Don't buy anything from AliExpress... you don't know what you're getting, and cheap items are often fraudulently mislabelled as larger capacity, or are faulty goods, perhaps after repair.

 

 


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Master Geek
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  Reply # 2204806 25-Mar-2019 16:49
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I use DTC online - a lot cheaper than PBTech. Plus, fee shipping and 2% discount for direct bank transfer payments.


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  Reply # 2204852 25-Mar-2019 20:21
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My aliexpress SSDs have all performed faultlessly. With my 5th gen machines supporting a bios upgrade to support NVMe boot it was probably the second most signifigant upgrade to the PC since going from spinning rust to a sata SSD. Perhaps third behind maxing out the ram.

 

Also my aliexpress ram for dinosaur DDR2 based computers has all been fine as well. As was my atom based ITX board for dirt cheap for a router PC that turned out to not be fast enough.

 

Also its good for motherboards for older machines where they are repaired old models, vs the untested junk on trademe for twice the price with no warranty.





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  Reply # 2204856 25-Mar-2019 20:42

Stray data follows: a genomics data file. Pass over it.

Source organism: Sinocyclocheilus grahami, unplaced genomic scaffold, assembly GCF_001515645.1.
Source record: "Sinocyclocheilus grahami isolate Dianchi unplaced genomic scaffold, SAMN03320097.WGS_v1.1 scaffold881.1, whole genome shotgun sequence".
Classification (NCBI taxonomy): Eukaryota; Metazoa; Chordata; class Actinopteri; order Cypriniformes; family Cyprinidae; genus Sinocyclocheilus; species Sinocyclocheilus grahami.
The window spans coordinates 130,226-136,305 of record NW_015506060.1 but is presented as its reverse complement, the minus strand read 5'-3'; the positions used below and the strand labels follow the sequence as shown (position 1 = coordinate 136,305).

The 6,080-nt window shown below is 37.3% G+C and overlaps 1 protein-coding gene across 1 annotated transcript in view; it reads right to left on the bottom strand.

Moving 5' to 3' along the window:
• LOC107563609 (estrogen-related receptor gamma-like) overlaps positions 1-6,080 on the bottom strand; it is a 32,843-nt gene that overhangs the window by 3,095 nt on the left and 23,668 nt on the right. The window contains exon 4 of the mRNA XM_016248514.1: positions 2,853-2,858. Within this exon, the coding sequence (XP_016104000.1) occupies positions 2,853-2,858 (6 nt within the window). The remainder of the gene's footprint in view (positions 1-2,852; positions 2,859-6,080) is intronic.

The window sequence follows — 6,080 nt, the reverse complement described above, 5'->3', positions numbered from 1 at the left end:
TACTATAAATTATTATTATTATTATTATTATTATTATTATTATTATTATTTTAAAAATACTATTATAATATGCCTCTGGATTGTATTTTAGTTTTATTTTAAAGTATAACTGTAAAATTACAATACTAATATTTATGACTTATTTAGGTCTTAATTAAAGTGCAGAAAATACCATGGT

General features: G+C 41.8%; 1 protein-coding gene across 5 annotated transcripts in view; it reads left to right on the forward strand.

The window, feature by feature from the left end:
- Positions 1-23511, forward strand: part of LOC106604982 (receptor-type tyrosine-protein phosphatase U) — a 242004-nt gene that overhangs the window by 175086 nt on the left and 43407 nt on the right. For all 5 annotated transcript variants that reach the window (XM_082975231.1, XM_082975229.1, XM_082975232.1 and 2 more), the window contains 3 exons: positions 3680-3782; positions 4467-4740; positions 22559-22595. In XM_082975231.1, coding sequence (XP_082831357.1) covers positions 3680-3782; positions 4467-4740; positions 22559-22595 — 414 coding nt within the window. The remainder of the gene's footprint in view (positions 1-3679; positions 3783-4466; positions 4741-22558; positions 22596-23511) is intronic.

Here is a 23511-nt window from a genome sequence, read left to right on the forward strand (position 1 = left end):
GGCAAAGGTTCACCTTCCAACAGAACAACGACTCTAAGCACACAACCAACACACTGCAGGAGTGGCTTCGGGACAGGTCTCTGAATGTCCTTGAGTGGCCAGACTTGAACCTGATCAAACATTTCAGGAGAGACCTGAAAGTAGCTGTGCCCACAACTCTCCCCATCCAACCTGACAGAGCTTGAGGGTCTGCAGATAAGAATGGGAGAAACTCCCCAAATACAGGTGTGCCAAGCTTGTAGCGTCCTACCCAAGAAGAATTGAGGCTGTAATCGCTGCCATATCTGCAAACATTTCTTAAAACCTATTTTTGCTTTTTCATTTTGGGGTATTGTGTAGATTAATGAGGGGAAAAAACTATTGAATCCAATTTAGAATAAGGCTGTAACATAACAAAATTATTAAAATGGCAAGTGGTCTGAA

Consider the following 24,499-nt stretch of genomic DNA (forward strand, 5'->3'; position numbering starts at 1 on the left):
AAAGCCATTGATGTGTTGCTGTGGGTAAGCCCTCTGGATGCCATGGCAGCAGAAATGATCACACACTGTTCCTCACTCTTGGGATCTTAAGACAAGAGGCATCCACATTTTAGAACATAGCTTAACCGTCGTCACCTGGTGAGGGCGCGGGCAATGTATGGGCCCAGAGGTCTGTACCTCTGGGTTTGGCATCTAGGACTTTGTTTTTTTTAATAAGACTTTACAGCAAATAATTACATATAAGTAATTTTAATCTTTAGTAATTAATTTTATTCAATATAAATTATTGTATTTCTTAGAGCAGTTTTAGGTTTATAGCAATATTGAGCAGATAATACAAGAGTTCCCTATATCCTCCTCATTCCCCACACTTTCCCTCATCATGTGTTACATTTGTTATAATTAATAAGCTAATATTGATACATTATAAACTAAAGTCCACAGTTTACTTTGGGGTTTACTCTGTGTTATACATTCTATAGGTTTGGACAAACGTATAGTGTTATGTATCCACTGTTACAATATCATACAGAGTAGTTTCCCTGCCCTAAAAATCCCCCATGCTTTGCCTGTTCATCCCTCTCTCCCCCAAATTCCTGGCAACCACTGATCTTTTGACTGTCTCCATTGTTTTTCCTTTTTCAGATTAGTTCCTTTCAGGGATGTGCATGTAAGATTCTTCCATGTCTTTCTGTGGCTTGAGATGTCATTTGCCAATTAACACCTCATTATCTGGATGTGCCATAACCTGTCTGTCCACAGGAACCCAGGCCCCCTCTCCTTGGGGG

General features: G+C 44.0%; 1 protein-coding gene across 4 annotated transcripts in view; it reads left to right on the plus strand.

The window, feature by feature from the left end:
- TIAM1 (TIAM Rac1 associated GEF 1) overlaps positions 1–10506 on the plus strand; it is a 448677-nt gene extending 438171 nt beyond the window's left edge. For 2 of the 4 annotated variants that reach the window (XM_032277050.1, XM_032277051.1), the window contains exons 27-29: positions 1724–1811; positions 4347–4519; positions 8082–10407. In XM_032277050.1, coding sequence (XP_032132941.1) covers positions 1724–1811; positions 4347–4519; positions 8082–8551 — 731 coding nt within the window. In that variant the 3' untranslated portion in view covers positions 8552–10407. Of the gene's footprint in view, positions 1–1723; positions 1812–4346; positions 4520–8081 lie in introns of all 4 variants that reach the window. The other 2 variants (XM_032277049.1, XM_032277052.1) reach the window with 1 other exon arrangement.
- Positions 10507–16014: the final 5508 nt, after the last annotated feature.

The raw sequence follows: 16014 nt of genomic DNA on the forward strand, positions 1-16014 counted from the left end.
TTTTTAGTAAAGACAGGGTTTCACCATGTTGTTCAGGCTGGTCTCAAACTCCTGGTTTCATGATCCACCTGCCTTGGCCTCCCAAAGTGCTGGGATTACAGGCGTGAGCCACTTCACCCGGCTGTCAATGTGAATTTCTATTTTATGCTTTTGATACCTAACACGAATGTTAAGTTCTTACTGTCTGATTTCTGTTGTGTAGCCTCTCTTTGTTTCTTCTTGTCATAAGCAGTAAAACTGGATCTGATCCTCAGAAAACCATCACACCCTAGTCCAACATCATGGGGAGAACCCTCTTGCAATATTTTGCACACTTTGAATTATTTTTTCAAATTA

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I've had very bad experiences buying electronics on aliexpress




Swype on iOS is detrimental to accurate typing. Apologies in advance.


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  Reply # 2204891 25-Mar-2019 21:38
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richms:

 

My aliexpress SSDs have all performed faultlessly. With my 5th gen machines supporting a bios upgrade to support NVMe boot it was probably the second most signifigant upgrade to the PC since going from spinning rust to a sata SSD. Perhaps third behind maxing out the ram.

 

Also my aliexpress ram for dinosaur DDR2 based computers has all been fine as well. As was my atom based ITX board for dirt cheap for a router PC that turned out to not be fast enough.

 

Also its good for motherboards for older machines where they are repaired old models, vs the untested junk on trademe for twice the price with no warranty.

 

 

There's a fine line between bravery and foolishness, and I have no idea which side you're living on.

 

You're a mad man for buying PC hardware off Aliexpress, and I salute you for it.


bla



2 posts

Wannabe Geek


  Reply # 2205496 27-Mar-2019 09:13
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Thanks a lot for all the suggestions!

 

Yeah, I'm not brave enough to buy vital components on AliExpress - I've had mixed experiences.

 

But I didn't know about PP and DTC and those places look like a good alternative to PBTech for some things!